Qantas and Emirates will apply to extend their partnership for another five years, making changes to reflect customer demand, new aircraft technology and each airline’s respective network strengths, a statement from Qantas announced on Thursday.
One of the key changes is the switch from Dubai to Singapore for the Australian airline’s trademark route from London to Sydney.
The statement adds that the adjustments announced will deliver financial benefits to both airlines, with Qantas estimating that the changes will bring about a net benefit of “more than $63 million from financial year 2019 onwards.”
Meeting in Sydney to finalise the extension, both airlines agreed the first five years of the partnership had lived up to the promise of serving their customers better, the statement said. Changes to the joint network are designed to reinforce this for the next five years, it added.
The new agreement will still provide customers with three options to Australia from Europe — via Dubai and Singapore, and direct to Perth.
Qantas will re-route its daily London — Sydney A380 service via Singapore rather than Dubai and upgrade its existing daily Singapore–Melbourne flight from an A330 to an A380. As previously announced, Qantas’ existing London–Dubai–Melbourne service will be replaced with its direct Dreamliner service flying London–Perth–Melbourne.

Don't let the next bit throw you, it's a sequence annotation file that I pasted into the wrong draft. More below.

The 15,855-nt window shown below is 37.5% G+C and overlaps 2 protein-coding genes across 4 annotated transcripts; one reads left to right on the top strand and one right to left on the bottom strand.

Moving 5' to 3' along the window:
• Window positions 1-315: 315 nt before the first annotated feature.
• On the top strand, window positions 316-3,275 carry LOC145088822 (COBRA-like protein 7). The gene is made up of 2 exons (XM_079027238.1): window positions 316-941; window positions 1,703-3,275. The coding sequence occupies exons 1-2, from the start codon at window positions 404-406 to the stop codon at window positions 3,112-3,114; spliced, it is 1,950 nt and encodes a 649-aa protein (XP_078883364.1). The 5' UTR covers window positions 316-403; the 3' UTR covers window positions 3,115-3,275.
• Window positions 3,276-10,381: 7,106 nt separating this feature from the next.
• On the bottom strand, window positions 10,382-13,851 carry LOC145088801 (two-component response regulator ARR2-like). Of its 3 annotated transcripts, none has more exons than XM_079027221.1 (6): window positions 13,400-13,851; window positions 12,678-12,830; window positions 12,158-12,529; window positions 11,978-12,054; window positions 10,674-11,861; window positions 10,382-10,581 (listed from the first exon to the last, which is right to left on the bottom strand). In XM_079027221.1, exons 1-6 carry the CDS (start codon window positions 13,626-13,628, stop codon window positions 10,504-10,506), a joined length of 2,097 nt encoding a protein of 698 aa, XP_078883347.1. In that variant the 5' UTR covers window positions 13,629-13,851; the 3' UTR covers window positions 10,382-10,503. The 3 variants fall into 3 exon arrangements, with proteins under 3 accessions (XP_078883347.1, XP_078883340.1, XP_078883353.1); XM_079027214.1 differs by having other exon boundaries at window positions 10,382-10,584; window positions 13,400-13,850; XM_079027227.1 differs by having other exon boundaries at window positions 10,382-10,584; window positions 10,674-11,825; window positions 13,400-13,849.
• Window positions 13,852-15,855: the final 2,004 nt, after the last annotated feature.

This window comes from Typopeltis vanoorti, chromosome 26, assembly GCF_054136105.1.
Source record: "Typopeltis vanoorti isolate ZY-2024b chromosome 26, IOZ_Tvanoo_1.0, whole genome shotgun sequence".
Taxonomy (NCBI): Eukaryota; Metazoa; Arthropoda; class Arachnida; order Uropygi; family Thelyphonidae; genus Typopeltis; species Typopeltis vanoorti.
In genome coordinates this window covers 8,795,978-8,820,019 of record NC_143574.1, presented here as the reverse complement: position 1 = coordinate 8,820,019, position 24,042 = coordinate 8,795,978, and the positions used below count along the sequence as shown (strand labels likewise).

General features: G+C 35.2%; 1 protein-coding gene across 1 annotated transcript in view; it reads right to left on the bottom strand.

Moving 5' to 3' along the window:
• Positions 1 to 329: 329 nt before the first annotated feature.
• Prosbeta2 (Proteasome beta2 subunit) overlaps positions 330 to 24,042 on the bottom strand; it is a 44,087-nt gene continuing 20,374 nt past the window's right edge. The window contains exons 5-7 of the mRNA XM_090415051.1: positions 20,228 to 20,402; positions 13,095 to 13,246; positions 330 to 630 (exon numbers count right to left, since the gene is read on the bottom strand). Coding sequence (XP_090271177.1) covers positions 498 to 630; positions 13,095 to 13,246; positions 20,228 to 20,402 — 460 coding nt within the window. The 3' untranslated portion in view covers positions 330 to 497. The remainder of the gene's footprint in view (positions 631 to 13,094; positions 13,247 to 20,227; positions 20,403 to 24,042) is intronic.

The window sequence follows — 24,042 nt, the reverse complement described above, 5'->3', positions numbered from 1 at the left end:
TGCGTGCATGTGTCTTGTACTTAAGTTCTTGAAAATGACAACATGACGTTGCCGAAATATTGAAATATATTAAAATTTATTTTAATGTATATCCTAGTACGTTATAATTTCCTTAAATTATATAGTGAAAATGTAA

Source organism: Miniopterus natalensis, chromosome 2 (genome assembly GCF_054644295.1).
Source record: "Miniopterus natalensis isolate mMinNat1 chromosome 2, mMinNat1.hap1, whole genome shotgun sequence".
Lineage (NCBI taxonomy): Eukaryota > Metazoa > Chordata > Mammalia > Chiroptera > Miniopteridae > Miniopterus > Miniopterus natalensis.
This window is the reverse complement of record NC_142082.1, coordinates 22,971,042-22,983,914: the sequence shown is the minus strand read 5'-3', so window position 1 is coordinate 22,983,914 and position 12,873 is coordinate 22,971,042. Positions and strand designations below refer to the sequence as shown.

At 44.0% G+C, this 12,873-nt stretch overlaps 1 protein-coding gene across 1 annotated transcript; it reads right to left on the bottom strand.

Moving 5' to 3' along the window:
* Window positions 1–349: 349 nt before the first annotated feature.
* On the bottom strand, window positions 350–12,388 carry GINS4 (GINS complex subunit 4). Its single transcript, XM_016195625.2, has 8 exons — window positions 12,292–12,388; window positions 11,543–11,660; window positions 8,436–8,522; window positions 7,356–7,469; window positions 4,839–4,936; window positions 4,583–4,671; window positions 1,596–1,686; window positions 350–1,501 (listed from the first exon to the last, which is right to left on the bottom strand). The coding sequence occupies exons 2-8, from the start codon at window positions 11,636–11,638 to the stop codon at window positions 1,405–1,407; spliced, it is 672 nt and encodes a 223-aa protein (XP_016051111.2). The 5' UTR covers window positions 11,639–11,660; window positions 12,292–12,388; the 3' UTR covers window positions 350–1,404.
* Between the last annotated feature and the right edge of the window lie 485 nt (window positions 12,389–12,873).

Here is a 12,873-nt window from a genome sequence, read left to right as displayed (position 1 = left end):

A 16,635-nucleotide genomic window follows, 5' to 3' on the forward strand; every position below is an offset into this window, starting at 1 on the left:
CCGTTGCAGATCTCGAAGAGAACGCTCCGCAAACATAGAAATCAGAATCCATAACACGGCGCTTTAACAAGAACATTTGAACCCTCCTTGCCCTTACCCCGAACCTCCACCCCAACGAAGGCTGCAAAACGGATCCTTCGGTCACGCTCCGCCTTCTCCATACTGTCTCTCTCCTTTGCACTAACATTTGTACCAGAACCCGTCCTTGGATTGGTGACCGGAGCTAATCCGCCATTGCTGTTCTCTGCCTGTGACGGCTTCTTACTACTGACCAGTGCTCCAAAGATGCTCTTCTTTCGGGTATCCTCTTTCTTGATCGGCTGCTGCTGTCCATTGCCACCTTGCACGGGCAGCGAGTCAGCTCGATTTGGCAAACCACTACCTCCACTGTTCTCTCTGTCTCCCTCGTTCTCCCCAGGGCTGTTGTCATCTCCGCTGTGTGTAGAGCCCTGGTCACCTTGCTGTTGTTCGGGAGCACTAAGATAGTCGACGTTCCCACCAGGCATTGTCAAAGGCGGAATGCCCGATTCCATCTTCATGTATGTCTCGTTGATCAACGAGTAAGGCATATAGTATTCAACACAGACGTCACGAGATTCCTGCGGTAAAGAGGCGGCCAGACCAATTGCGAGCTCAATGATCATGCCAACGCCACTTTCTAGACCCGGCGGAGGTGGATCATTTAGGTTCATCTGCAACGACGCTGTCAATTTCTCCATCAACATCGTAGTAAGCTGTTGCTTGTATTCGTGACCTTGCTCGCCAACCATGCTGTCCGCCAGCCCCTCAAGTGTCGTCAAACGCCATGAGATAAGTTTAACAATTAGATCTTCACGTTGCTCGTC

Customer demand for flights from Dubai to Australia with Emirates will remain well-served. The statement notes that Emirates will continue to operate 77 weekly services from Dubai to five cities — Adelaide, Brisbane, Melbourne, Perth, and Sydney — including seven daily A380 flights.
Qantas Group CEO Alan Joyce said in a statement that the changes represented an evolution of the partnership to deliver additional benefits for customers, including the millions of frequent flyer members of both airlines.
“Our partnership has evolved to a point where Qantas no longer needs to fly its own aircraft through Dubai, and that means we can redirect some of our A380 flying into Singapore and meet the strong demand we’re seeing in Asia,” Joyce said.
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